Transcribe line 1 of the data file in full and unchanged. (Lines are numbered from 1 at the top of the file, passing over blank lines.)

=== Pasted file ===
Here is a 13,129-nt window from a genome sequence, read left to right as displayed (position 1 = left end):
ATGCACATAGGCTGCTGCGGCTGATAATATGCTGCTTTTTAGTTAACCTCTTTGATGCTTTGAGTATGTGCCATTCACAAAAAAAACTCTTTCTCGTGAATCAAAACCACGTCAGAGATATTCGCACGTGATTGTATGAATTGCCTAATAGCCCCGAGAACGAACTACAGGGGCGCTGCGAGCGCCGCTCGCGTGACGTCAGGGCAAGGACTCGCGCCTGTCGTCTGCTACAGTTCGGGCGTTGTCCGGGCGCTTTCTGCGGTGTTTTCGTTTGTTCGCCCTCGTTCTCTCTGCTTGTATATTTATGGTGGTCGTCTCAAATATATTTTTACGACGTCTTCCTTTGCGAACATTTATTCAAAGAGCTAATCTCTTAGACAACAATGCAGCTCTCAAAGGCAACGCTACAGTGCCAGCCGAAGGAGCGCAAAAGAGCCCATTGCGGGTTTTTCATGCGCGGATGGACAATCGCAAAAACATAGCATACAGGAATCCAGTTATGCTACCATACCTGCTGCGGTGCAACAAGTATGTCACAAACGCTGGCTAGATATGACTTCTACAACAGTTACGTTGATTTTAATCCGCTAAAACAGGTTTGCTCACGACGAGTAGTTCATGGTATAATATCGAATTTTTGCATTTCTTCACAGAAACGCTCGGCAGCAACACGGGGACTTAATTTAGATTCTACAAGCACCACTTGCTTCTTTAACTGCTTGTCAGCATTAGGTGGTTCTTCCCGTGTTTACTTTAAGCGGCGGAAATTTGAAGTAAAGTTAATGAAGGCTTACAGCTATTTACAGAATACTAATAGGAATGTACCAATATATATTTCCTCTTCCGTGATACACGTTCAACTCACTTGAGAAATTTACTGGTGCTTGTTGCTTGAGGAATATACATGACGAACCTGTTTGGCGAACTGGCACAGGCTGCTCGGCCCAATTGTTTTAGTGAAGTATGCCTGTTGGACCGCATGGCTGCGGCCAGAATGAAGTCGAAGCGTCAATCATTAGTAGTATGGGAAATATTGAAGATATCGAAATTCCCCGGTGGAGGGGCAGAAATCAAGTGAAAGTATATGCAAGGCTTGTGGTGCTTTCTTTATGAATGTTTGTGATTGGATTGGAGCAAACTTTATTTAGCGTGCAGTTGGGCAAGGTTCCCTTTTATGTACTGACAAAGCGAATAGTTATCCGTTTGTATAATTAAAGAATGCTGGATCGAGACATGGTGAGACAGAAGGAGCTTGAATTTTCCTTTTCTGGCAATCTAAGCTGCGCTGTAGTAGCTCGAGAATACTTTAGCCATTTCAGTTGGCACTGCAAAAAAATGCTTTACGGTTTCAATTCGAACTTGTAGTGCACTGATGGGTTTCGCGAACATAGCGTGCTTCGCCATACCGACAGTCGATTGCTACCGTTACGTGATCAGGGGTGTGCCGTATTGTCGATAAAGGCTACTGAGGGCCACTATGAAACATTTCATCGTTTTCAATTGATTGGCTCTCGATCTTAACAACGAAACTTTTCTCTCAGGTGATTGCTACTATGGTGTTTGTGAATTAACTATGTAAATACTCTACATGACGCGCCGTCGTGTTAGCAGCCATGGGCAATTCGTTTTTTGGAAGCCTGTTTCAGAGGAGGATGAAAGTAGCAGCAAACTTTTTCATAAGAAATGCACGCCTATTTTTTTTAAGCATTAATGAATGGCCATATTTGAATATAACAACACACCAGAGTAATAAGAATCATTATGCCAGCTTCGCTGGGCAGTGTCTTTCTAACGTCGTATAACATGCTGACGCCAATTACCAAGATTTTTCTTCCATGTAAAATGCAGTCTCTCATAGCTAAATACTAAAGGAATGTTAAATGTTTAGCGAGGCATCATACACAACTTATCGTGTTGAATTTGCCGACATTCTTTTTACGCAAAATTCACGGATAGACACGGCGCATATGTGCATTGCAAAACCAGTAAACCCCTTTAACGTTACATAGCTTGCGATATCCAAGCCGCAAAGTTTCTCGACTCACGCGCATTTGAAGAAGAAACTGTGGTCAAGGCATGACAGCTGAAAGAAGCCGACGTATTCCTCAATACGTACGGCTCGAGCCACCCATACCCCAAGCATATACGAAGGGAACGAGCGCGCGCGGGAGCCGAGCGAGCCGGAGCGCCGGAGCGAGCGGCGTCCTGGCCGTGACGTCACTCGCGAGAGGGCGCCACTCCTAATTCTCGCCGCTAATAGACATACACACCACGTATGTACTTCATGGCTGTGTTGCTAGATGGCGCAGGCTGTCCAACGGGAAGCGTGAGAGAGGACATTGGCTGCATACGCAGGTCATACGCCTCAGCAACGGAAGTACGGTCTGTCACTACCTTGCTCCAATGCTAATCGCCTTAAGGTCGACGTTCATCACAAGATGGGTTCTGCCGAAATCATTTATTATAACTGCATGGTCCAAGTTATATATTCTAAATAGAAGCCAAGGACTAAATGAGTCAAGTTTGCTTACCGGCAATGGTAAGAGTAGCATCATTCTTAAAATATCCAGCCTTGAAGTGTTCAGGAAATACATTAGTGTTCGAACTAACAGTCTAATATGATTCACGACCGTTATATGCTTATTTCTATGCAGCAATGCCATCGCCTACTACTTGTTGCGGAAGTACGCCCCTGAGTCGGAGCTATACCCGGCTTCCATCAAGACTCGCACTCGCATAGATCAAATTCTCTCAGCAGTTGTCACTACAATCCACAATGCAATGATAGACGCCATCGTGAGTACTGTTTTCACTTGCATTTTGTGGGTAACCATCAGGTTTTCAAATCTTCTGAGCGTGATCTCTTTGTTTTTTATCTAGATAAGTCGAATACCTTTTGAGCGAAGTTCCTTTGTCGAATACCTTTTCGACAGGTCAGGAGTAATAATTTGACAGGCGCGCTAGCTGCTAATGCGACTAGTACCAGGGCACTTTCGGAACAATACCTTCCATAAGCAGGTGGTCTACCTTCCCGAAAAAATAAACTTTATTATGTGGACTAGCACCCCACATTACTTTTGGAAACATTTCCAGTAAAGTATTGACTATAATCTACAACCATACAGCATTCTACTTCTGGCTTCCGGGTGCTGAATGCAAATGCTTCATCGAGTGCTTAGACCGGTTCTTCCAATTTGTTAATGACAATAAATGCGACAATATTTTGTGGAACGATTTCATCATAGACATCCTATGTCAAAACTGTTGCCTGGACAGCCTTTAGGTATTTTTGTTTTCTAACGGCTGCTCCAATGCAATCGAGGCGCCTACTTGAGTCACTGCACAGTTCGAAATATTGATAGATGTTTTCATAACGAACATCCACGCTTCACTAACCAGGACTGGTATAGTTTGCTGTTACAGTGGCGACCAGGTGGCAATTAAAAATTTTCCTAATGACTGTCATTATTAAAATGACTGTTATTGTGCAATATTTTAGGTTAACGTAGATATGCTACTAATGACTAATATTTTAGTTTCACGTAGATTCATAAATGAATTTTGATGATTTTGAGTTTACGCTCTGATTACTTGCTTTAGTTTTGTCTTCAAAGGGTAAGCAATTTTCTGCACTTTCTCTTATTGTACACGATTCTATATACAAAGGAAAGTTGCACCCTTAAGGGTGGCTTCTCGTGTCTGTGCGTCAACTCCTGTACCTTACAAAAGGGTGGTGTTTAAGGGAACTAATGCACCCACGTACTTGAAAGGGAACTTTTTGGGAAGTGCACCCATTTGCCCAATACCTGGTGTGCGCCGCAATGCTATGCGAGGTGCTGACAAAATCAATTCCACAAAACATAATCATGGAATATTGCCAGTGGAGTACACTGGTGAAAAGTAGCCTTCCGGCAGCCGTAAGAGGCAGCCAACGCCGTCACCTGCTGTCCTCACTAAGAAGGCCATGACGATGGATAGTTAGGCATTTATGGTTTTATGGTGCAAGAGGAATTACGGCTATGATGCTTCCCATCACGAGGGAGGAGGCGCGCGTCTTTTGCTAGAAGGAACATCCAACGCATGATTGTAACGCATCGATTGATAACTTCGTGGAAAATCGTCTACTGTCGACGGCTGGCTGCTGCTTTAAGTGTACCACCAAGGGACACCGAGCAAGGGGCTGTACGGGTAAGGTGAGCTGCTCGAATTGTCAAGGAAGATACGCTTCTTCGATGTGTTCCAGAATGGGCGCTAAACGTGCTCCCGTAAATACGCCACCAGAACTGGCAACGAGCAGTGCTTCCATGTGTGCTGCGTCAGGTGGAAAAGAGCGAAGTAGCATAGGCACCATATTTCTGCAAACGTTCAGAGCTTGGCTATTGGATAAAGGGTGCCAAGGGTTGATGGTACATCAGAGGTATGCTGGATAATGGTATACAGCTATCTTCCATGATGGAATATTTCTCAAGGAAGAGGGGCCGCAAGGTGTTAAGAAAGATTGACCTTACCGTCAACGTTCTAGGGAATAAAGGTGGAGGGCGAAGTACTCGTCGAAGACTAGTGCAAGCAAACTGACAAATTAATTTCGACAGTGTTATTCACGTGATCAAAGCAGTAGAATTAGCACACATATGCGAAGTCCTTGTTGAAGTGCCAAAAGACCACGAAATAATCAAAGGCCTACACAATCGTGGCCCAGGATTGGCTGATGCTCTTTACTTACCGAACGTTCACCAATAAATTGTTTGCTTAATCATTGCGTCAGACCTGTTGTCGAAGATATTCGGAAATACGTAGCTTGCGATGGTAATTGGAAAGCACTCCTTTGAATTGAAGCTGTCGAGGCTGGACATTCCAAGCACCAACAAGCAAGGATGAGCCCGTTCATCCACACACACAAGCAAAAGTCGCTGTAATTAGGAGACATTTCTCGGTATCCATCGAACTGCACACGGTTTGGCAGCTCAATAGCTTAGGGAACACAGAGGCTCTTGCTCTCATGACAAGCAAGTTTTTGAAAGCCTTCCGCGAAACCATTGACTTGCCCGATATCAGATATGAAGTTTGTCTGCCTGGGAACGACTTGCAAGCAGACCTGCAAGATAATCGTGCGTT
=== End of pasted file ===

Here is a 13,129-nt window from a genome sequence, read left to right as displayed (position 1 = left end):